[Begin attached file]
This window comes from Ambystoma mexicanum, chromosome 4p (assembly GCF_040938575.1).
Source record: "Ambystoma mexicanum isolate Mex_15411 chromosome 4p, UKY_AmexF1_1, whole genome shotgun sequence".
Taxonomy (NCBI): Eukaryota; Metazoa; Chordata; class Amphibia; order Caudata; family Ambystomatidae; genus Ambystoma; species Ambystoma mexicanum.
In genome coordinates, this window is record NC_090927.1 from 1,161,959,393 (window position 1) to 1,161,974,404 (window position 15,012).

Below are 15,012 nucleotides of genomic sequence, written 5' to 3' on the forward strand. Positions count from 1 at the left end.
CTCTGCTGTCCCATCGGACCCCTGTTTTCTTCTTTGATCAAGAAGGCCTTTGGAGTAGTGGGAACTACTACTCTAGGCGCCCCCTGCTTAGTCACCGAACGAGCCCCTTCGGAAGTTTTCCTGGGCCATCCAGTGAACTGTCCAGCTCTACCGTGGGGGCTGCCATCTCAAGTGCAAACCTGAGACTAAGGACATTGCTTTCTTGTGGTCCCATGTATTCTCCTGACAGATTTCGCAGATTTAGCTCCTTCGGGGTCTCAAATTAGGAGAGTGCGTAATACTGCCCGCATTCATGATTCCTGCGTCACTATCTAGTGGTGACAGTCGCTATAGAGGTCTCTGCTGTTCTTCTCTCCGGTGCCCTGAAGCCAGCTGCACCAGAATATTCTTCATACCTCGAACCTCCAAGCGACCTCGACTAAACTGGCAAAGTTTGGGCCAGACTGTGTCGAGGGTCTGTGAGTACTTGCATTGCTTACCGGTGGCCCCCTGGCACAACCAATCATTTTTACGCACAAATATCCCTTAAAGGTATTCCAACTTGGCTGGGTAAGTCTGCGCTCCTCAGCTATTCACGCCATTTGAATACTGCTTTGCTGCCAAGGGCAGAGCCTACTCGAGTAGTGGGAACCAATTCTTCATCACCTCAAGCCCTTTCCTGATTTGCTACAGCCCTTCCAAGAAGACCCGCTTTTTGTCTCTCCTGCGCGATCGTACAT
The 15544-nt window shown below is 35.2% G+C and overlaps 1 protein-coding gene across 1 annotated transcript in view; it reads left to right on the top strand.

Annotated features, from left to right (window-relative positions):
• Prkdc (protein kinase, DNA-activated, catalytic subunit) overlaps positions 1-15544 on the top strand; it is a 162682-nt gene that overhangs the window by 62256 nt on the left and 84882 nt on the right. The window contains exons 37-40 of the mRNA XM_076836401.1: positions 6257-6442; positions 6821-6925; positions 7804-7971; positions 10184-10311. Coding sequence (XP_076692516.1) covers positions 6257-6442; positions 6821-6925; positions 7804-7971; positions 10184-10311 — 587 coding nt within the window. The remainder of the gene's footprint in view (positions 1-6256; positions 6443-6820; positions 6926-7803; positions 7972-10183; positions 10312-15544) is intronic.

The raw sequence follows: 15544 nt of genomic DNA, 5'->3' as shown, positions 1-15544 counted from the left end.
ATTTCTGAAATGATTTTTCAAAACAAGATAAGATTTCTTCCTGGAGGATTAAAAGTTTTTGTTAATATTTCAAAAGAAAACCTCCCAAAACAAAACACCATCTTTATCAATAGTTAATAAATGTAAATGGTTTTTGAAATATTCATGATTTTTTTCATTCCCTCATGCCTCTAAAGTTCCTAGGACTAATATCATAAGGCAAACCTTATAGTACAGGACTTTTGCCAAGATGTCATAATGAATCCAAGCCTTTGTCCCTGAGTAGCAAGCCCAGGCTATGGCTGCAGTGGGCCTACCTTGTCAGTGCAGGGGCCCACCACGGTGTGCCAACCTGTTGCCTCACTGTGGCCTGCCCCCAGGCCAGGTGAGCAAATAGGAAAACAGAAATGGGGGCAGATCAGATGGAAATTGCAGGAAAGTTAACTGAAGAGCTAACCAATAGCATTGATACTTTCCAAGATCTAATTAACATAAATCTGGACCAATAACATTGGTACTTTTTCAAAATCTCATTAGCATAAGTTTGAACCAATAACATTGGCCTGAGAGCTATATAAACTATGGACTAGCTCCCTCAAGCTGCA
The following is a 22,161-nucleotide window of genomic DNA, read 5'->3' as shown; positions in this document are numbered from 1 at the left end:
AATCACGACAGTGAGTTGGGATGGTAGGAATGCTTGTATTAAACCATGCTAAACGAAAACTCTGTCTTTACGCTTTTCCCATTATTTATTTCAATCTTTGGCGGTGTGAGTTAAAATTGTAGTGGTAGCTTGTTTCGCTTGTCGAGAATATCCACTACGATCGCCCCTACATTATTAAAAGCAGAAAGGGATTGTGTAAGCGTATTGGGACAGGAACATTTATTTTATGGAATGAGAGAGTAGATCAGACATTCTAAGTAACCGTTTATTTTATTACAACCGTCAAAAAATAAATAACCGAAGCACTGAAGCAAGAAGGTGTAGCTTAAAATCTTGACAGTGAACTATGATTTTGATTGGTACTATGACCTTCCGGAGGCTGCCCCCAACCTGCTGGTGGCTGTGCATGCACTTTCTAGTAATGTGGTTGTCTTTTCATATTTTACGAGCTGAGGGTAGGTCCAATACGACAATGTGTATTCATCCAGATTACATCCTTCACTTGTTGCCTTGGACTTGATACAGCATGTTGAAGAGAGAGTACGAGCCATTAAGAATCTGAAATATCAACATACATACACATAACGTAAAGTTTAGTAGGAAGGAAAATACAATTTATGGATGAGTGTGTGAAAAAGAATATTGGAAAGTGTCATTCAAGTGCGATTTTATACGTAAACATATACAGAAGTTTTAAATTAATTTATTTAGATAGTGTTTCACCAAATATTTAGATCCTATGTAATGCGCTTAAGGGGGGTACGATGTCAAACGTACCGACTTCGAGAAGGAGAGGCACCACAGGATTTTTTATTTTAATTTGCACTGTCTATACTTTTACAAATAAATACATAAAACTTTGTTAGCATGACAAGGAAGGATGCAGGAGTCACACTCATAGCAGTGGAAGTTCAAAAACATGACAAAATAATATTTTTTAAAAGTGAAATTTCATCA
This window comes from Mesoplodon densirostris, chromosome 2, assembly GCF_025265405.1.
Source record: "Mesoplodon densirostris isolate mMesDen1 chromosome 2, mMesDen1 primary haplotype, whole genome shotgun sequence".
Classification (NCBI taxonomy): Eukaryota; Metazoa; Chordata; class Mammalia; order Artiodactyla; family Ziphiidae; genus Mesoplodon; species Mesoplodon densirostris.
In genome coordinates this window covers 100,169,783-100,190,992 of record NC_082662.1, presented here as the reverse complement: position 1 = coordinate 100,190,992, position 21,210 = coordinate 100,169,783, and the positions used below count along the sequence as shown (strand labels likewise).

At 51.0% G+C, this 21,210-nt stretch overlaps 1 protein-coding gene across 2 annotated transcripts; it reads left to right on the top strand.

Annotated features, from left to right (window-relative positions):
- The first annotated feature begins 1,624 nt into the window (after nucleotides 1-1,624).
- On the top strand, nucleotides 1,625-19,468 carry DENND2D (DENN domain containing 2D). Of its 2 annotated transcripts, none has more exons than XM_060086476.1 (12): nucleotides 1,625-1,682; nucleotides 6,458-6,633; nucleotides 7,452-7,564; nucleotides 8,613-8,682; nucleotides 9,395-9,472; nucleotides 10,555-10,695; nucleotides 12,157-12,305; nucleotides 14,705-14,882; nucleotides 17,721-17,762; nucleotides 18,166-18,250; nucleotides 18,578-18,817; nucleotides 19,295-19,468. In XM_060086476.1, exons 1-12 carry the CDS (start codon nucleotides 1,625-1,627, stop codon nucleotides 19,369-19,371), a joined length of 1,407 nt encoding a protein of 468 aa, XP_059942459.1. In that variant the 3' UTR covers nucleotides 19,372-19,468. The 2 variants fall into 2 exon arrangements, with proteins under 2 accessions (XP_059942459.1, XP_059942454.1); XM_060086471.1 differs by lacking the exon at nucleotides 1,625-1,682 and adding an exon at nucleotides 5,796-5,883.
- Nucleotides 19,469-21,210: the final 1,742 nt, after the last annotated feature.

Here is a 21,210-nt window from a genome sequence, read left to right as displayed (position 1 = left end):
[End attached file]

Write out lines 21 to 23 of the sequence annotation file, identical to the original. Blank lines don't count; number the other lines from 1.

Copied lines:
- On the top strand, nucleotides 1,625-19,468 carry DENND2D (DENN domain containing 2D). Of its 2 annotated transcripts, none has more exons than XM_060086476.1 (12): nucleotides 1,625-1,682; nucleotides 6,458-6,633; nucleotides 7,452-7,564; nucleotides 8,613-8,682; nucleotides 9,395-9,472; nucleotides 10,555-10,695; nucleotides 12,157-12,305; nucleotides 14,705-14,882; nucleotides 17,721-17,762; nucleotides 18,166-18,250; nucleotides 18,578-18,817; nucleotides 19,295-19,468. In XM_060086476.1, exons 1-12 carry the CDS (start codon nucleotides 1,625-1,627, stop codon nucleotides 19,369-19,371), a joined length of 1,407 nt encoding a protein of 468 aa, XP_059942459.1. In that variant the 3' UTR covers nucleotides 19,372-19,468. The 2 variants fall into 2 exon arrangements, with proteins under 2 accessions (XP_059942459.1, XP_059942454.1); XM_060086471.1 differs by lacking the exon at nucleotides 1,625-1,682 and adding an exon at nucleotides 5,796-5,883.
- Nucleotides 19,469-21,210: the final 1,742 nt, after the last annotated feature.

Here is a 21,210-nt window from a genome sequence, read left to right as displayed (position 1 = left end):